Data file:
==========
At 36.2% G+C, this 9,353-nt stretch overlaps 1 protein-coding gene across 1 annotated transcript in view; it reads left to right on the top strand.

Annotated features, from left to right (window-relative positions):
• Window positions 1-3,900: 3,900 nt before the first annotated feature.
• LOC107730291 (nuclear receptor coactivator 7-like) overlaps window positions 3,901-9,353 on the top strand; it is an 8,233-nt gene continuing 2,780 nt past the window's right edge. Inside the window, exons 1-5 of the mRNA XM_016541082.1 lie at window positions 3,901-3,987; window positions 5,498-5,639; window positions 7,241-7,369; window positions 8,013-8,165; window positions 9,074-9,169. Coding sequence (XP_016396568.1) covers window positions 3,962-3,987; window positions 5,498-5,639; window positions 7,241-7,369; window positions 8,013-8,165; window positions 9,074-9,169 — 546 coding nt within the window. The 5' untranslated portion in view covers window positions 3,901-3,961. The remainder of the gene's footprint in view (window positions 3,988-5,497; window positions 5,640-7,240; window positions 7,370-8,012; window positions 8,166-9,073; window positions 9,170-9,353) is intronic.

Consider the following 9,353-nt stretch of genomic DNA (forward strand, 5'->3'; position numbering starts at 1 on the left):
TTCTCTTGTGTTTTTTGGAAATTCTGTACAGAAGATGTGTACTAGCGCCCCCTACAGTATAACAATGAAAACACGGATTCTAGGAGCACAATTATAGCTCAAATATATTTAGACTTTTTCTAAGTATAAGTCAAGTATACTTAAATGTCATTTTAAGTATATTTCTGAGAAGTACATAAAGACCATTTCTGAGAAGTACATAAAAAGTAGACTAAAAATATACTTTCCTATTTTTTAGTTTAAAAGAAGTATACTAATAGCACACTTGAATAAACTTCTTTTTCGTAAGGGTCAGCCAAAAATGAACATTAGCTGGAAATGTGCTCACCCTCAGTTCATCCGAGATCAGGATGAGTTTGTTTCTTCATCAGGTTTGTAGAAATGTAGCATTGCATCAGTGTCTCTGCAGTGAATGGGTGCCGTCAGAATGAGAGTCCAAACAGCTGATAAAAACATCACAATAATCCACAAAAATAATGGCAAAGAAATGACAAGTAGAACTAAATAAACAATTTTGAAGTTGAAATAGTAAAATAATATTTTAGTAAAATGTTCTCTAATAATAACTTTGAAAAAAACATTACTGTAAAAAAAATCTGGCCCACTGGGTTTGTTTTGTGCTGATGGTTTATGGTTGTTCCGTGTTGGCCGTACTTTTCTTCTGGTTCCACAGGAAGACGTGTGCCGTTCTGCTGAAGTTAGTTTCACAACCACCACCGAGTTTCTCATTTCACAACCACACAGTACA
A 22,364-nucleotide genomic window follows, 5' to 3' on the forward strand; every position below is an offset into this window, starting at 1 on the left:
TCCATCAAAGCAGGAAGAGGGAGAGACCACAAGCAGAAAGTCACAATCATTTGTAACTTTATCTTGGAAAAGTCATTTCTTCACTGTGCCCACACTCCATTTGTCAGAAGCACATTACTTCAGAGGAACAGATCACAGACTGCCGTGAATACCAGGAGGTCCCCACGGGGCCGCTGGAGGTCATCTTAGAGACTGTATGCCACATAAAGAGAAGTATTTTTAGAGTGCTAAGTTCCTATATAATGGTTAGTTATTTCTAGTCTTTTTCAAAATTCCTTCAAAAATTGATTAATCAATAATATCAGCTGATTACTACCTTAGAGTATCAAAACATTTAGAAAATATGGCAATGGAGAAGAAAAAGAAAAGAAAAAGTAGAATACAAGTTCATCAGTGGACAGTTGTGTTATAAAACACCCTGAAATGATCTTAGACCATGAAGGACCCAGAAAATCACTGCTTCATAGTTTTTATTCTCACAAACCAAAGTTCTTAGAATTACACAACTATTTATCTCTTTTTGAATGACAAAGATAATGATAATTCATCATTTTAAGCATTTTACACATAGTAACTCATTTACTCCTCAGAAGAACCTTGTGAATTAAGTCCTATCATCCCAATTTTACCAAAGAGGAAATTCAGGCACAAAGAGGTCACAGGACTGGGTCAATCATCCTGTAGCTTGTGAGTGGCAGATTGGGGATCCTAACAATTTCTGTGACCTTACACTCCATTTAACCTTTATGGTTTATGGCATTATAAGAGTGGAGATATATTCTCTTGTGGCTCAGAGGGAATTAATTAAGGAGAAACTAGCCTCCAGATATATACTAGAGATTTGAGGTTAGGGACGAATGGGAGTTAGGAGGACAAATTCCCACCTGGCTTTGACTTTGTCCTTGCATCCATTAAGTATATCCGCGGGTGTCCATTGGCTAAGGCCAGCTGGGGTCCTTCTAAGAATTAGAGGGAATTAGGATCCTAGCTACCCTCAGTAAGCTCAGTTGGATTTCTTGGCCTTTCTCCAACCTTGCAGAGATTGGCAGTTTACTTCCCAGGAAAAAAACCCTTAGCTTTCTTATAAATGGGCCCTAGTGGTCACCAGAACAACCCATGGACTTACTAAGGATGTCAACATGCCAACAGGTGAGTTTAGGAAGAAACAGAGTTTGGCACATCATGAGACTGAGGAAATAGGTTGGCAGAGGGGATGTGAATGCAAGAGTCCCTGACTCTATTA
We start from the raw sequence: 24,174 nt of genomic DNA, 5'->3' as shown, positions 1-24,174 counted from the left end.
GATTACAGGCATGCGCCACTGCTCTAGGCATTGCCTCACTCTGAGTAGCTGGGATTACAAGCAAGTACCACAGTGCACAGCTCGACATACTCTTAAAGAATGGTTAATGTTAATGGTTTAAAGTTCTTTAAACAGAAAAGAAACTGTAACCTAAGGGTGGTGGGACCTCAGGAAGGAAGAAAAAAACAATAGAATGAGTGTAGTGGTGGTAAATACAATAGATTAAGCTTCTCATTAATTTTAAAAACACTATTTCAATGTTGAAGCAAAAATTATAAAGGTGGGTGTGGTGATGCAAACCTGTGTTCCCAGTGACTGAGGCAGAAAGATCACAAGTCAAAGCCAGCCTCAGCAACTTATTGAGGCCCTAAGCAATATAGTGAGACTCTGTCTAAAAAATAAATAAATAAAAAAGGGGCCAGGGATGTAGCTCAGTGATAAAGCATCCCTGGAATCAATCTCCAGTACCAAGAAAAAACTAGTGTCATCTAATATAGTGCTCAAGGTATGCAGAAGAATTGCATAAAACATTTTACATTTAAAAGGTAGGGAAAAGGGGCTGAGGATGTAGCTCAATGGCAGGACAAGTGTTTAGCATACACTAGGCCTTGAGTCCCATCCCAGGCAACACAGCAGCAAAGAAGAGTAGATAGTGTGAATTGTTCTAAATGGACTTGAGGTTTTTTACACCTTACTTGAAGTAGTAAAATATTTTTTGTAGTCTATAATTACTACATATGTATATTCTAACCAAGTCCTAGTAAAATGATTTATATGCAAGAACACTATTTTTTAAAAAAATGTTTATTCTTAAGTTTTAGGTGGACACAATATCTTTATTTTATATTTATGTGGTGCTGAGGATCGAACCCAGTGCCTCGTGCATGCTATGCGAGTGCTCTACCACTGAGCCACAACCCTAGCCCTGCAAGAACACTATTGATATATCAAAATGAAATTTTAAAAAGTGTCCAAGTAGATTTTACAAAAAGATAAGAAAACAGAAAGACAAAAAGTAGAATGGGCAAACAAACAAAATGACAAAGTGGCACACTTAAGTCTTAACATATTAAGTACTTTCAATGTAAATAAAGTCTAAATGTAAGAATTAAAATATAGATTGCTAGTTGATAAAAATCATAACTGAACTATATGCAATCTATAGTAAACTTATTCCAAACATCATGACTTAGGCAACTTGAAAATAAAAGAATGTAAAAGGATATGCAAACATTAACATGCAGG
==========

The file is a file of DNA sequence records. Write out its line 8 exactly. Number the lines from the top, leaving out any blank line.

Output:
TCCATCAAAGCAGGAAGAGGGAGAGACCACAAGCAGAAAGTCACAATCATTTGTAACTTTATCTTGGAAAAGTCATTTCTTCACTGTGCCCACACTCCATTTGTCAGAAGCACATTACTTCAGAGGAACAGATCACAGACTGCCGTGAATACCAGGAGGTCCCCACGGGGCCGCTGGAGGTCATCTTAGAGACTGTATGCCACATAAAGAGAAGTATTTTTAGAGTGCTAAGTTCCTATATAATGGTTAGTTATTTCTAGTCTTTTTCAAAATTCCTTCAAAAATTGATTAATCAATAATATCAGCTGATTACTACCTTAGAGTATCAAAACATTTAGAAAATATGGCAATGGAGAAGAAAAAGAAAAGAAAAAGTAGAATACAAGTTCATCAGTGGACAGTTGTGTTATAAAACACCCTGAAATGATCTTAGACCATGAAGGACCCAGAAAATCACTGCTTCATAGTTTTTATTCTCACAAACCAAAGTTCTTAGAATTACACAACTATTTATCTCTTTTTGAATGACAAAGATAATGATAATTCATCATTTTAAGCATTTTACACATAGTAACTCATTTACTCCTCAGAAGAACCTTGTGAATTAAGTCCTATCATCCCAATTTTACCAAAGAGGAAATTCAGGCACAAAGAGGTCACAGGACTGGGTCAATCATCCTGTAGCTTGTGAGTGGCAGATTGGGGATCCTAACAATTTCTGTGACCTTACACTCCATTTAACCTTTATGGTTTATGGCATTATAAGAGTGGAGATATATTCTCTTGTGGCTCAGAGGGAATTAATTAAGGAGAAACTAGCCTCCAGATATATACTAGAGATTTGAGGTTAGGGACGAATGGGAGTTAGGAGGACAAATTCCCACCTGGCTTTGACTTTGTCCTTGCATCCATTAAGTATATCCGCGGGTGTCCATTGGCTAAGGCCAGCTGGGGTCCTTCTAAGAATTAGAGGGAATTAGGATCCTAGCTACCCTCAGTAAGCTCAGTTGGATTTCTTGGCCTTTCTCCAACCTTGCAGAGATTGGCAGTTTACTTCCCAGGAAAAAAACCCTTAGCTTTCTTATAAATGGGCCCTAGTGGTCACCAGAACAACCCATGGACTTACTAAGGATGTCAACATGCCAACAGGTGAGTTTAGGAAGAAACAGAGTTTGGCACATCATGAGACTGAGGAAATAGGTTGGCAGAGGGGATGTGAATGCAAGAGTCCCTGACTCTATTA